Pros and cons of gigabit ethernet

Written in 2000 ... I think

At present, I am planning a large project to cut twenty or so OpenVMS machines over from a dual redundant FDDI setup to a switched gigabit ethernet network. There are a few gotchas in this move.

Firstly, the current setup is dual redundant except at the host bus adapter. The HBA is a dual attached station that connects to two independent FDDI rings via Digital Gigaswitches. The plan is to implement full redundancy using two gigabit ethernet HBAs.

Dual attached FDDI is easy to implement at the operating system level because OpenVMS sees the DAS HBA as one device. This means you only need to supply one IP address. However, swapping to a fully redundant setup with two gigabit HBAs requires that there be two IP addresses. Actually, three...

The setup that is being converted uses the MultiNet IP stack from Process Software, making it a relatively easy configuration. Process Software introduced the concept of pseudo-devices in version 4.3 of MultiNet. This enables the systems manager to configure each HBA as an interface with it's own IP address, and then create a pseudo-device with a separate IP address, and "hide" the two physical adapters behind it.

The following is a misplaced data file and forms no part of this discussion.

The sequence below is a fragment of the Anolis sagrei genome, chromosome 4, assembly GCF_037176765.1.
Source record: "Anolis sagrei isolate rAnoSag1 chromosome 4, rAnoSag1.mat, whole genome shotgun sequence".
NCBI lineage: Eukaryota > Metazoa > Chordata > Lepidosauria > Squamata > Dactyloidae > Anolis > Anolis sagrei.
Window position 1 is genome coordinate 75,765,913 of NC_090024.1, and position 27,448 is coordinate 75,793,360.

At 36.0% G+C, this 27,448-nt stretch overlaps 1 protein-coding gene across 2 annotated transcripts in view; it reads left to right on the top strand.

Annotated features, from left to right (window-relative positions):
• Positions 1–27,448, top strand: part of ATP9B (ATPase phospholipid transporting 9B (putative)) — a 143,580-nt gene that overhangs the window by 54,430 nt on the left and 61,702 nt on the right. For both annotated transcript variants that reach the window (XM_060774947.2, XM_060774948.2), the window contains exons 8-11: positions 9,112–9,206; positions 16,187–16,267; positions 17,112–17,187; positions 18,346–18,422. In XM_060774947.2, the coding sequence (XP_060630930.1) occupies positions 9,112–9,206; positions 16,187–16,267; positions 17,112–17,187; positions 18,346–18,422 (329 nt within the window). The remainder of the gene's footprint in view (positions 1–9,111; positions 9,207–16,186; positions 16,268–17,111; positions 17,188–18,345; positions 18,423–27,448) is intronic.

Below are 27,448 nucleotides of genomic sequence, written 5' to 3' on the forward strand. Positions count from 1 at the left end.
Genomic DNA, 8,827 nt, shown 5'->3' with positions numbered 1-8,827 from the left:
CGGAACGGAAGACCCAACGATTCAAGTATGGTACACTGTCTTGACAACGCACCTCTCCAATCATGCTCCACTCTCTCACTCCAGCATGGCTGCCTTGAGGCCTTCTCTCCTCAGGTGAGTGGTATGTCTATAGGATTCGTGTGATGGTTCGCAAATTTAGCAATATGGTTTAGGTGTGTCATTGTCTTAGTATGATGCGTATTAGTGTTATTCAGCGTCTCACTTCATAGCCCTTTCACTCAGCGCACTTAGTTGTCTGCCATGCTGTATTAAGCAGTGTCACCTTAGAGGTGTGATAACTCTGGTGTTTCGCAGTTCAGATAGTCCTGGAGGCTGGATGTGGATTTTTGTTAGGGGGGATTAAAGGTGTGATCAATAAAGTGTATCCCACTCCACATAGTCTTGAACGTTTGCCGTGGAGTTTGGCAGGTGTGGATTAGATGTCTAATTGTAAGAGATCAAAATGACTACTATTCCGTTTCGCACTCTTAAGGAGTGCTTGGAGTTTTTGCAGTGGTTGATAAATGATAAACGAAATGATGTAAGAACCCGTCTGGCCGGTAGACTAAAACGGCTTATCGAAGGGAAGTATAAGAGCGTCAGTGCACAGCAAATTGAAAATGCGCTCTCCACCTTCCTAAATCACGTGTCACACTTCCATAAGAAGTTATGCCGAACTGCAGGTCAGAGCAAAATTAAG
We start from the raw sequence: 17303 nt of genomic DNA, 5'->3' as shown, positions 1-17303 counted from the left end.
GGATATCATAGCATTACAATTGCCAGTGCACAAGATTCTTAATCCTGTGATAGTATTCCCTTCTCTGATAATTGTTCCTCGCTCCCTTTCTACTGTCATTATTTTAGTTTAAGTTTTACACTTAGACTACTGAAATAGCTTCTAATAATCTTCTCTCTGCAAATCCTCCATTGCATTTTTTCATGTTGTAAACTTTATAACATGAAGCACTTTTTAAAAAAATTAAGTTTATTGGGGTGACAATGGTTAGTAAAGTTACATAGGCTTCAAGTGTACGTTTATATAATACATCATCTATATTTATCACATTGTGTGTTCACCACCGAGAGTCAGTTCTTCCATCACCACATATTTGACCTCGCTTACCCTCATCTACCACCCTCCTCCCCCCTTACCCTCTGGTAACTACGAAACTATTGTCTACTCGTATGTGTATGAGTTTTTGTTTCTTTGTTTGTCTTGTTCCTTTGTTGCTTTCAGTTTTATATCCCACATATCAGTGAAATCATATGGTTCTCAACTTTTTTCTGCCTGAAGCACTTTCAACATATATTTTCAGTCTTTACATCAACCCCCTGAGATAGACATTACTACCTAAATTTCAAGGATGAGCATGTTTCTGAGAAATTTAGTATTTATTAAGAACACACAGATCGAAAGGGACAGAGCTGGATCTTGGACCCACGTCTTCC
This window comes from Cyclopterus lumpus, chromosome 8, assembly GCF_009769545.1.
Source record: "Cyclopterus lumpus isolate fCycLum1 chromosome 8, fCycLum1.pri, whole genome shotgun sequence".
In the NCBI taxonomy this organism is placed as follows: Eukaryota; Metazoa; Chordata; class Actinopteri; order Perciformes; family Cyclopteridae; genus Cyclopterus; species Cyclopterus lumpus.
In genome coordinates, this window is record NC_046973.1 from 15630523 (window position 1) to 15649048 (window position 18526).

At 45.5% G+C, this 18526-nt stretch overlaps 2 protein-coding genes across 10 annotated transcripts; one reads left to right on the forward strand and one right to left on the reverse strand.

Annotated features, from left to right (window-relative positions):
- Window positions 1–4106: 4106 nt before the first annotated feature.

Other than the advantage of providing redundancy, this configuration will also distribute the network load over both adapters. And as each adapter is seriously faster than a DAS FDDI adapter, we expect nice throughput gains on some large file transfers that are done at this site.

The downside to gigabit ethernet for this site is a bit of a joke. Older FDDI cards are generally supplied with MIC type connectors, and the GigaSwitch at the other end of the run is all MIC type connectors. Gigabit adapters are ST type connectors. So, unless you are skilled at fibre termination, you are looking at replacing your fibre runs. For the small number of hosts I am looking at, it is easier to replace (particularly as the network engineers driving this project are supplying the fibre). But it's a bit of a pain. The connector conspiracy in action.